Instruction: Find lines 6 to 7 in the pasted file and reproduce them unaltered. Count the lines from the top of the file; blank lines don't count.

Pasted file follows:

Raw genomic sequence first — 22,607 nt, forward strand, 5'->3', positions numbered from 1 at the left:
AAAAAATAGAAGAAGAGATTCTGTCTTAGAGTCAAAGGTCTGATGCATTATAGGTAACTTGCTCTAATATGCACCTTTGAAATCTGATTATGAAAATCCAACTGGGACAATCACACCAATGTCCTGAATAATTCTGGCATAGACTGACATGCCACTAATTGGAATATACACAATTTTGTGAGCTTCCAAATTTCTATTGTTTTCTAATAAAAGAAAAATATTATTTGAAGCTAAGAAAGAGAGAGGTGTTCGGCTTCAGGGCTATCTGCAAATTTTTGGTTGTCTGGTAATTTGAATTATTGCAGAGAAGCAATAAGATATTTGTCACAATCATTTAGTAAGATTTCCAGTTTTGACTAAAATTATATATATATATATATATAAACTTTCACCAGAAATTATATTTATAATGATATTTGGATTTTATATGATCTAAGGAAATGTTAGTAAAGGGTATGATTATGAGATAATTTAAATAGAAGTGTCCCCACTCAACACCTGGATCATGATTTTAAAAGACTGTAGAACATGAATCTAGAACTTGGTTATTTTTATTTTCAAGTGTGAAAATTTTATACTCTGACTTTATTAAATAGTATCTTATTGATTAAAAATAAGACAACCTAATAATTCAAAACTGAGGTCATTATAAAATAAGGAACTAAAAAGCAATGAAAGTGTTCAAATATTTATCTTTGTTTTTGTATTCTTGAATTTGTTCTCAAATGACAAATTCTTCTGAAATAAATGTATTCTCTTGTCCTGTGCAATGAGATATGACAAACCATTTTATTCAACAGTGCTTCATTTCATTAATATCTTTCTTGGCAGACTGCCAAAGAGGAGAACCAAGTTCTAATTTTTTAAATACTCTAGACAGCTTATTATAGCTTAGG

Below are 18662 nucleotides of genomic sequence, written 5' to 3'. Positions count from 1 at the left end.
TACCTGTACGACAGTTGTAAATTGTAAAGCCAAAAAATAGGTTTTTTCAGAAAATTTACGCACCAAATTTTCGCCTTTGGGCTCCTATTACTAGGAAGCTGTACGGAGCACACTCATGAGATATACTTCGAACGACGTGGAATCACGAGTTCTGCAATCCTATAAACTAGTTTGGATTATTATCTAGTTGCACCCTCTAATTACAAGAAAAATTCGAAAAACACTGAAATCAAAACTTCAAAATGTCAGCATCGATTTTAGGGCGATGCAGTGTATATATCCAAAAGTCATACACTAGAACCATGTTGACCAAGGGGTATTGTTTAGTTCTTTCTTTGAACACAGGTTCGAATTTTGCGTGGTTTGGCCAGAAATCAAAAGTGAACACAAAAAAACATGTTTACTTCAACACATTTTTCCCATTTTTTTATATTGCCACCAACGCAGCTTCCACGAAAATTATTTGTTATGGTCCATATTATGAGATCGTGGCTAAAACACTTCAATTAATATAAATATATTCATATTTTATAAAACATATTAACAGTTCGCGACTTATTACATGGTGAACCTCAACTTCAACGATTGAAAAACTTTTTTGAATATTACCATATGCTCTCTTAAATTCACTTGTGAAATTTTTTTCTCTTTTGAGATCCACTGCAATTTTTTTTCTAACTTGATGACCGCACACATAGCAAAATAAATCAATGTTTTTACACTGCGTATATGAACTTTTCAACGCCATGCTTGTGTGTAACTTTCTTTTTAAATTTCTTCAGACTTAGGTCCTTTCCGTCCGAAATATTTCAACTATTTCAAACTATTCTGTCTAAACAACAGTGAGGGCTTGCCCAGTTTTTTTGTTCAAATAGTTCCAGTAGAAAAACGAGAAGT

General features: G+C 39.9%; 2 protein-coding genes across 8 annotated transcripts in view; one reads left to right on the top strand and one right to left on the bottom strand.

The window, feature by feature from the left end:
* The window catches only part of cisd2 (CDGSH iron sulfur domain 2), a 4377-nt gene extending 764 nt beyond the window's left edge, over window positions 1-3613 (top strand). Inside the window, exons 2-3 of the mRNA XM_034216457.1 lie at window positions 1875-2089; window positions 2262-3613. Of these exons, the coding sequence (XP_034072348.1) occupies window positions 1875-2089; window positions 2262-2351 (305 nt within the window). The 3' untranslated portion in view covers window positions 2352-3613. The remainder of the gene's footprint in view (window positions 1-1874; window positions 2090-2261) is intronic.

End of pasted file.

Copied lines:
The window, feature by feature from the left end:
* The window catches only part of cisd2 (CDGSH iron sulfur domain 2), a 4377-nt gene extending 764 nt beyond the window's left edge, over window positions 1-3613 (top strand). Inside the window, exons 2-3 of the mRNA XM_034216457.1 lie at window positions 1875-2089; window positions 2262-3613. Of these exons, the coding sequence (XP_034072348.1) occupies window positions 1875-2089; window positions 2262-2351 (305 nt within the window). The 3' untranslated portion in view covers window positions 2352-3613. The remainder of the gene's footprint in view (window positions 1-1874; window positions 2090-2261) is intronic.